The good comrades Her family had another hiatus in 2022. In May, they lost their legendary anti-hero Ray Liotta, who memorably portrayed the notorious gangster and FBI informant, Henry Hill.
As fans as well as the crew and cast of Martin Scorsese’s classic continue to address the reality of that loss, they are struck by news of the death of Paul Sorvino – another star of the film – in Jacksonville, Florida.
The sad news was announced by Mira, the eldest daughter of Sorvino. “My great father Paul Sorvino has passed away,” the actress wrote in a post on her Twitter account. My heart is cracked – the life of love, joy and wisdom ended with him. He was the coolest father. I love him so much. I send you love in the stars, Dad, as you go up.
in good comradesSorvino played a gangster named Paul Cicero, who was also based on a real-life character, known as Paul Vario.
As with most of his co-stars, the character would become one of the most recognizable in his career. Things would have been quite different, though, considering he really came close to leaving the role.
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Before Martin Scorsese decided to work on it good comradesHe was tired of making gangster movies. That was until he read Nicholas Bilge’s real-life novel wise personAnd he changed his mind.
Online synopsis of the movie He describes it as a “young man” story. [who] He grows up in the mob and works hard to develop himself through the ranks. He enjoys his life of money and luxury, but is oblivious to the horror it causes. Drug addiction and some mistakes ultimately reveal his rise to the top.
The young man referred to here is of course Henry Hill, the character portrayed by Ray Liotta. Robert De Niro was another major star in the movie, playing a gang boss named James Conway. Like Sorvino, the character drawn by De Niro had a fictional name, but was inspired by a real gangster known as Jimmy Burke.
Joe Pesci appeared as Tommy DeVito, although his portrayal of the real-life version of Thomas DeSimone wasn’t entirely accurate.
Paul Sorvino struggled with his character duplicity in ‘Goodfellas’
Lauren Bracco, Frank Severo, and Frank Vincent are among the other stars who were also part of the cast. good comrades. Martin Scorsese’s mother, Catherine, also had a cameo role, as did Samuel L. Jackson and Isiah Whitlock Jr., albeit long before the kind of fame they have in Hollywood today.
Paul Sorvino was as distinguished as Paul Cicero, but he almost walked away from the role before he even started. The actor revealed this during a panel discussion with Jon Stewart at the 2015 Tribeca Film Festival.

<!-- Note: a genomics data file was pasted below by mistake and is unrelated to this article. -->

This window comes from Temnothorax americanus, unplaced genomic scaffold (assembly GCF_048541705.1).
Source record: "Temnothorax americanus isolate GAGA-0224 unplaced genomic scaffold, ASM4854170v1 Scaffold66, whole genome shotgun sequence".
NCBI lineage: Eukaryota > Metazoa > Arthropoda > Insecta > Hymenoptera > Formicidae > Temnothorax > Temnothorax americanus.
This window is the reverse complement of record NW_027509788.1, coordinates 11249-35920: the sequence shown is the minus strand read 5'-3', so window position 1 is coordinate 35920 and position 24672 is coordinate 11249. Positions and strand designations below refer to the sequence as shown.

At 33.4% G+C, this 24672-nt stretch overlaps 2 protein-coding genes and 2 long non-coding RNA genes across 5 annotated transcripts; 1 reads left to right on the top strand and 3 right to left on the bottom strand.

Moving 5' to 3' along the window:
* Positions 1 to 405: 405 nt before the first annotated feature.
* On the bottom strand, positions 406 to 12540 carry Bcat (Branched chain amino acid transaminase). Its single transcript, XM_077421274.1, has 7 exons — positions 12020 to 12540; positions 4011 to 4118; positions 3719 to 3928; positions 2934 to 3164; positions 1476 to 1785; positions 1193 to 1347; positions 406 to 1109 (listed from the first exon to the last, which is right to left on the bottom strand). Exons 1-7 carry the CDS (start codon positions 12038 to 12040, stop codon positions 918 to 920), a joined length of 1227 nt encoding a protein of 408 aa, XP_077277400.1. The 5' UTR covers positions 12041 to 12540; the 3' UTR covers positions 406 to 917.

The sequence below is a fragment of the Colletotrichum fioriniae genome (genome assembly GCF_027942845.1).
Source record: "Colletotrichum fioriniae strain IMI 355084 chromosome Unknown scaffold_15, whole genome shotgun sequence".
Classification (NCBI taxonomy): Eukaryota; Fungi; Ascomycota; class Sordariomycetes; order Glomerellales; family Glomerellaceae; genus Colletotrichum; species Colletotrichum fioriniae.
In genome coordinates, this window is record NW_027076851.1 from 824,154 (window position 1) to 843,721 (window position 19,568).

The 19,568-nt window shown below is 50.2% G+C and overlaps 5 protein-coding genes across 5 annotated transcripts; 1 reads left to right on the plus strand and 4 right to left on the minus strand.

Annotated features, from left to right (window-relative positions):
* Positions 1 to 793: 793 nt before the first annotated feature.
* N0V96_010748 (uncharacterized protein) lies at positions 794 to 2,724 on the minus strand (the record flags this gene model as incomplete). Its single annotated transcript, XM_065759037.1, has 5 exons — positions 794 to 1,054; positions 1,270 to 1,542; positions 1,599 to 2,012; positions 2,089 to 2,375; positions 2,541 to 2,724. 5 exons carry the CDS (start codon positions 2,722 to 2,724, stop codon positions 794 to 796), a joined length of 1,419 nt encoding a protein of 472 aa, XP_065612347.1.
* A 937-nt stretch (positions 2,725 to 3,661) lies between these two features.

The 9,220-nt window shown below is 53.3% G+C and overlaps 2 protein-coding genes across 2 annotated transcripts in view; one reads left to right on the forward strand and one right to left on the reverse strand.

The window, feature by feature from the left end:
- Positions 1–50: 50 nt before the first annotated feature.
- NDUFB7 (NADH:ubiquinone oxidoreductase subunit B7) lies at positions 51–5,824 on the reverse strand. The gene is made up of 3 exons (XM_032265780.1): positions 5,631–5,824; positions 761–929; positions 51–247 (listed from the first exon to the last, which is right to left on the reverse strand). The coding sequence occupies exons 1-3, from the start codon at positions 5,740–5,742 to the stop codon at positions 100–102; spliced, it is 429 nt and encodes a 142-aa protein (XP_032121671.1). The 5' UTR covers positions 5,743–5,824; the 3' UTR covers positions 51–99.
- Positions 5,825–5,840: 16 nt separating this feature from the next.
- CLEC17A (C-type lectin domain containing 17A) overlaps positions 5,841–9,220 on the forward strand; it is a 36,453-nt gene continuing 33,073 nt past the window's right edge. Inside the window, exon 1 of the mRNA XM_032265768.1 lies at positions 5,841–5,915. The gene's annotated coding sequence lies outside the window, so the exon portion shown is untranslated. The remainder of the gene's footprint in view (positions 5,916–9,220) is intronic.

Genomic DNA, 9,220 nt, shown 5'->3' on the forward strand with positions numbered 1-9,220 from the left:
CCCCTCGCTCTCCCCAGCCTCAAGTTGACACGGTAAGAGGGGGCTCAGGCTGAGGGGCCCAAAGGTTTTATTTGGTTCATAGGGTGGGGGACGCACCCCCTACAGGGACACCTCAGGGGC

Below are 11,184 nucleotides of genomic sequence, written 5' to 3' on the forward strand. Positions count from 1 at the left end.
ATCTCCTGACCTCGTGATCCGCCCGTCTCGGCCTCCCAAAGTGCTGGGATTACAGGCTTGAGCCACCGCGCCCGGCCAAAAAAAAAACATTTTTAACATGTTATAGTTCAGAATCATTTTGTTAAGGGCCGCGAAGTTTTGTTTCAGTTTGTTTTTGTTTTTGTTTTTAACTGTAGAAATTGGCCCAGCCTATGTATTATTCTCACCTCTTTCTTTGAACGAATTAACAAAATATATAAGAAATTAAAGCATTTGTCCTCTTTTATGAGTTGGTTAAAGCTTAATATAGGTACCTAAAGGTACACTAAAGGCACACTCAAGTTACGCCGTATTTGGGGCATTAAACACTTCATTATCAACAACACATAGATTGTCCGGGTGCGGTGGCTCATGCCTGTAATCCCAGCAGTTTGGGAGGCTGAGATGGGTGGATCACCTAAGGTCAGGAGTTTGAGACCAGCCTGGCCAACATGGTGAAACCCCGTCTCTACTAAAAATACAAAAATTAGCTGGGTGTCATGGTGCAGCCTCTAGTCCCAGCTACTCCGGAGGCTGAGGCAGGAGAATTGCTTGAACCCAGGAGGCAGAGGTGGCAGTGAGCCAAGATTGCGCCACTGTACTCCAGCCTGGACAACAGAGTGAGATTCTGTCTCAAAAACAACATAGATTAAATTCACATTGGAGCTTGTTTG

“I was quitting after nearly four weeks and we were supposed to start in three days and I called my manager and said, ‘Get me out of this, I can’t do that,'” Sorvino told Stewart. He then went on to explain his reasons for feeling at the time, expressing the struggles he had with his character.
“The real difficulty there,” Sorvino explained, “was the inner life…that strange ramifications of personality.” “When they’re at home, they’re family members. And when they’re out, they shoot people.”
What else did Paul Sorvino say about his role in The Good Comrades?
The sentiments expressed by Paul Sorvino at the 14th Annual Tribeca Film Festival in 2015 were consistent with his comments on his character in good comrades over the years. In October 1990, for example, he remembered his role in An interview with the New York Times.
“In terms of showing an Italian-American from Brooklyn’s speech and actions, it’s not that hard,” Sorvino said. The hard part was Paul Cicero’s violent side, which he admitted was very far from his identity as a person.
He continued, “What I didn’t know, and what I wasn’t sure I would find was a core of absolute coldness and hardness that goes against my nature except when my family is threatened.”
Sorvino initially thought he could never take advantage of this aspect of the character, which was the reason behind his idea of quitting. However, when everything was clicked, he was even surprised.
It took two months, he said, and I never thought I would understand. “[But] One day I passed a mirror and I stunned myself.”
Next up: Ray Liotta used this true tragic experience to get angry while filming Goodfellas